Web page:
Dipoto: Ray trade helps balance payroll between offense, pitching

January 7th, 2024

The Mariners’ surprising decision to trade left-hander to the Giants for outfielder and right-hander on Friday may have been a cash-neutral move in terms of their 2024 payroll, but Seattle president of baseball operations Jerry Dipoto said the deal addressed multiple needs for the club.

Discussing the trade in an appearance on MLB Network Radio on SiriusXM on Sunday, Dipoto said the Mariners were looking for more payroll balance after investing heavily on the pitching side of the ball in recent years. That included their five-year, $115 million deal with Ray after the lefty won the American League Cy Young with the Blue Jays in 2021.

“In looking at our roster, one of the things that was important to us coming into this offseason was to redistribute the way our payroll was spread out,” Dipoto said. “We really haven’t changed our payroll a great deal in the present, but what we have done is we’ve redistributed so that it’s not so heavily invested on the pitching side.”

The trade also bolstered the Mariners’ pitching depth in the short term, something Seattle needed to do after trading one of its depth arms, Marco Gonzales, in a deal with the Braves earlier this offseason. After undergoing Tommy John surgery last May, Ray was not expected to pitch for the Mariners until midseason in 2024. Unlike Ray, DeSclafani is someone who can contribute immediately, though he hasn’t exactly been the picture of health, either, having made just 24 appearances (23 starts) combined over the past two years.

“Robbie was in the midst of a rehab coming back from Tommy John surgery, which we would anticipate [his return] being somewhere in and around the Trade Deadline, in that range, and we needed pitching depth, especially after some of the moves we made in the early offseason,” Dipoto said. “We’ve got a young rotation, I think we have a very good rotation, and looking to line up the next starters in line and people who can give us length, DeSclafani fits that.”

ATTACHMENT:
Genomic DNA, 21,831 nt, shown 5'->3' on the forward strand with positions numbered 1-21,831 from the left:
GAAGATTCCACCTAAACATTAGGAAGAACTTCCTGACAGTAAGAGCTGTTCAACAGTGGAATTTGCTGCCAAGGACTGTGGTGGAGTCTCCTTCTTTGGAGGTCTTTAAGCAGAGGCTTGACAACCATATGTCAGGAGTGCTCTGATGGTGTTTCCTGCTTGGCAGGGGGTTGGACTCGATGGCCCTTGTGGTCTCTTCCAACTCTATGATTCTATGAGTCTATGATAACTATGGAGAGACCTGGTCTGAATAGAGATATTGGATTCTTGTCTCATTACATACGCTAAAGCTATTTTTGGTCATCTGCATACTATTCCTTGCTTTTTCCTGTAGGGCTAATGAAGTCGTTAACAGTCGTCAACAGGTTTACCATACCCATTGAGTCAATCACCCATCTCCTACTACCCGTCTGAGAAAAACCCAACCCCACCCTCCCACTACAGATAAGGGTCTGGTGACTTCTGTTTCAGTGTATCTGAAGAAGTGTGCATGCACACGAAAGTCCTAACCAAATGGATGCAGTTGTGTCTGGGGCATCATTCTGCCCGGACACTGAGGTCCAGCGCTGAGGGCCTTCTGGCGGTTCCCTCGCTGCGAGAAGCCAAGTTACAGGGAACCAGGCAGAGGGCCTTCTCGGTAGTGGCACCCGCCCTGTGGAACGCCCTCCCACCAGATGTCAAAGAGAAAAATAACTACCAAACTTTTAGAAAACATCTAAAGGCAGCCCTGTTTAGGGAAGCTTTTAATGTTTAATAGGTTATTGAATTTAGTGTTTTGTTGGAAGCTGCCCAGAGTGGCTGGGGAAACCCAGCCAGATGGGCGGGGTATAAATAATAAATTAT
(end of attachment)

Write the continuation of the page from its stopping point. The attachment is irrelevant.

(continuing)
Additionally, Dipoto pointed to Haniger’s right-handed power in the outfield and clubhouse leadership as two more reasons the team made the trade. Haniger is a familiar face for Seattle, as he played for the team from 2017-22 before signing a three-year deal with the Giants last offseason.

Two of the Mariners’ leading right-handed power hitters, right fielder Teoscar Hernández and third baseman Eugenio Suárez, are no longer on the roster, with Hernández entering free agency in early November and Suárez being traded to the D-backs several weeks later.

“Mitch Haniger, that really fills a void, both as a right-hand-hitting outfielder in our mix, which was really light, frankly -- we had Julio [Rodríguez] and a number of lesser-proven left-hand hitters, and we needed a right-hand bat,” Dipoto said. “As significant with Mitch, it also fills a void that we created in clubhouse leadership and guys that have been through it before.”

The Mariners will enter 2024 looking to get back to the postseason after narrowly missing out with an 88-74 record last season. Seattle reached the playoffs as an AL Wild Card team in 2022, qualifying for the postseason for the first time since the 2001 campaign.

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